Mr Levaks said SGJ had not done any research yet on its own but made recommendations on data received by Statistics South Africa (StatsSA) in 2017 where children were in co-residence arrangements and lived in households. The data showed some gaps but there is presently no study on same-sex families. There was evidence that showed that extra-marital affairs are harmful to children. It is obvious that SGJ needs to review the effect of same sex male relationships, teenage fathers and grandfathers on children in a family.
Ms G Tseke (ANC) noted that teenagers have children with foreign nationals because of poverty. Hence she asked if SGJ had engaged with the Department of Basic Education (DBE) to ensure that South Africa did not have fatherless children. She also asked if SGJ engaged with male students in high school and universities to ensure that male students know more about fatherhood.
Ms M Nkadimeng (ANC) advised SGJ to present the full research and interpretations on the state of South African fathers to the Committee. She asked SGJ to state if the advocates for paternity leave considered South African homes that had many wives.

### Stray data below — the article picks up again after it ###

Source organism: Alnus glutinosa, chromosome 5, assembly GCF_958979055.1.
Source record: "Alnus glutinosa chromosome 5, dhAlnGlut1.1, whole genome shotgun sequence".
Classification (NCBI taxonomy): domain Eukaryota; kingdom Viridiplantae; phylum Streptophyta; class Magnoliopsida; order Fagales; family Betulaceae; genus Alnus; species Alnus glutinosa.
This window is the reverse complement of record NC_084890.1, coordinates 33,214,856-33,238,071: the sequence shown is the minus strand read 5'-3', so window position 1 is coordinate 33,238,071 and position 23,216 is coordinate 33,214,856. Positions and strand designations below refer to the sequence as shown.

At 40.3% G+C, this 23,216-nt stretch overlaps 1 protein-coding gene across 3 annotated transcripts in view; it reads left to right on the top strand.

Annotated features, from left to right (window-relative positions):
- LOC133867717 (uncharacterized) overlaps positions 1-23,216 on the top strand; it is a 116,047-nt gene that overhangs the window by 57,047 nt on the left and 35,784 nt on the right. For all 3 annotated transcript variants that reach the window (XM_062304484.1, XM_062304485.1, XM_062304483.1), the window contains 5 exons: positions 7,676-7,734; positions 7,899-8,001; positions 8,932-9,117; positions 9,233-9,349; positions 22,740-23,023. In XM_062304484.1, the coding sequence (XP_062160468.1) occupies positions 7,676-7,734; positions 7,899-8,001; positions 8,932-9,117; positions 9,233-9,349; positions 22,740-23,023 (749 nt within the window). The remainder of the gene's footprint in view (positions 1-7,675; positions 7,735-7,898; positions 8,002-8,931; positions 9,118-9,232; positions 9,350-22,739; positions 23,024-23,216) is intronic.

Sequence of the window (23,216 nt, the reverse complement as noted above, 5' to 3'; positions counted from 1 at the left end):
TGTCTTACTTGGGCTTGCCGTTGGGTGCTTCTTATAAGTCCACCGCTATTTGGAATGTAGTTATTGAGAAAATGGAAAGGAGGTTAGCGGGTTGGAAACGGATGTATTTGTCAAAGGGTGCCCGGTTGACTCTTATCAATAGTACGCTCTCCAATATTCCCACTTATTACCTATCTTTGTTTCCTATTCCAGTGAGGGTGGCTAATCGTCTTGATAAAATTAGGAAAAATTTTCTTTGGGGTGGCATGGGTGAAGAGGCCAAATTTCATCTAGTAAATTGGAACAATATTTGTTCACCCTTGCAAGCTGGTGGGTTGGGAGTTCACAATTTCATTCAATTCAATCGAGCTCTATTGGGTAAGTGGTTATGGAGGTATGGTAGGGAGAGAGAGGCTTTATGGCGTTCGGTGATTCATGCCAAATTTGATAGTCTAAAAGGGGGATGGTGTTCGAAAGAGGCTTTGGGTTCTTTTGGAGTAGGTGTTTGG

Ms X Tom (ANC) noted that Ms Chueu had said some things such as ‘mind set’, and ‘social interactions’ which could not be legislated. Hence she asked SGJ how it constructed its workshops and training programs. She also asked SGJ to state how the training that was given to men was integrated in society to ensure that women did not perceive men that were involved in household chores as ‘trans-men’.
Ms Memela asked SGJ how it would deal with men irrespective of age who have never been responsible but would produce children.
Ms Chueu said Africa could use the matriarchal theory to bring the family back together. SGJ needs to work with the Gender Commission to enhance its workshops
Ms R Semenya (ANC) said children need to be educated on social media as children seem to be busy. The line of education could involve follow up on what young people face.
The Acting Chairperson asked SGJ to provide clarity on the data on children residency per household. Although SGJ was doing well she noted that its voice has not been heard in rape cases. She asked SGJ to state its influence on boys at pre-school level because behaviour was formed at an early age.